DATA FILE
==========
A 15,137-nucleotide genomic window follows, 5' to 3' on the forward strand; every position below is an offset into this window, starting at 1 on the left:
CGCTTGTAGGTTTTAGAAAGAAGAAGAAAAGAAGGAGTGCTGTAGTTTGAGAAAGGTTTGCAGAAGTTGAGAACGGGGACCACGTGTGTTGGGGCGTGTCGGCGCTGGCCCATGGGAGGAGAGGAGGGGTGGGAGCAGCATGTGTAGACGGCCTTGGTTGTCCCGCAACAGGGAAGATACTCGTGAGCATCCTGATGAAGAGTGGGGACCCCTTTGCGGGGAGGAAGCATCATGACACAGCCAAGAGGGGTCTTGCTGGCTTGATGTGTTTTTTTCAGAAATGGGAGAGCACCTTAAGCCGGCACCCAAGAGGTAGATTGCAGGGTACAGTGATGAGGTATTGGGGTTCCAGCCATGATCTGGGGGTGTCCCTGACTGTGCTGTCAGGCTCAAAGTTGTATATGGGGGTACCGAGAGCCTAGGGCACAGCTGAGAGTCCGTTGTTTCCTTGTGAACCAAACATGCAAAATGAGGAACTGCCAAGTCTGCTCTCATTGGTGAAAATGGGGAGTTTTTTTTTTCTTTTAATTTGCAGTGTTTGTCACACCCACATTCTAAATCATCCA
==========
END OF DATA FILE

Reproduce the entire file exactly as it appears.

A 15,137-nucleotide genomic window follows, 5' to 3' on the forward strand; every position below is an offset into this window, starting at 1 on the left:
CGCTTGTAGGTTTTAGAAAGAAGAAGAAAAGAAGGAGTGCTGTAGTTTGAGAAAGGTTTGCAGAAGTTGAGAACGGGGACCACGTGTGTTGGGGCGTGTCGGCGCTGGCCCATGGGAGGAGAGGAGGGGTGGGAGCAGCATGTGTAGACGGCCTTGGTTGTCCCGCAACAGGGAAGATACTCGTGAGCATCCTGATGAAGAGTGGGGACCCCTTTGCGGGGAGGAAGCATCATGACACAGCCAAGAGGGGTCTTGCTGGCTTGATGTGTTTTTTTCAGAAATGGGAGAGCACCTTAAGCCGGCACCCAAGAGGTAGATTGCAGGGTACAGTGATGAGGTATTGGGGTTCCAGCCATGATCTGGGGGTGTCCCTGACTGTGCTGTCAGGCTCAAAGTTGTATATGGGGGTACCGAGAGCCTAGGGCACAGCTGAGAGTCCGTTGTTTCCTTGTGAACCAAACATGCAAAATGAGGAACTGCCAAGTCTGCTCTCATTGGTGAAAATGGGGAGTTTTTTTTTTCTTTTAATTTGCAGTGTTTGTCACACCCACATTCTAAATCATCCA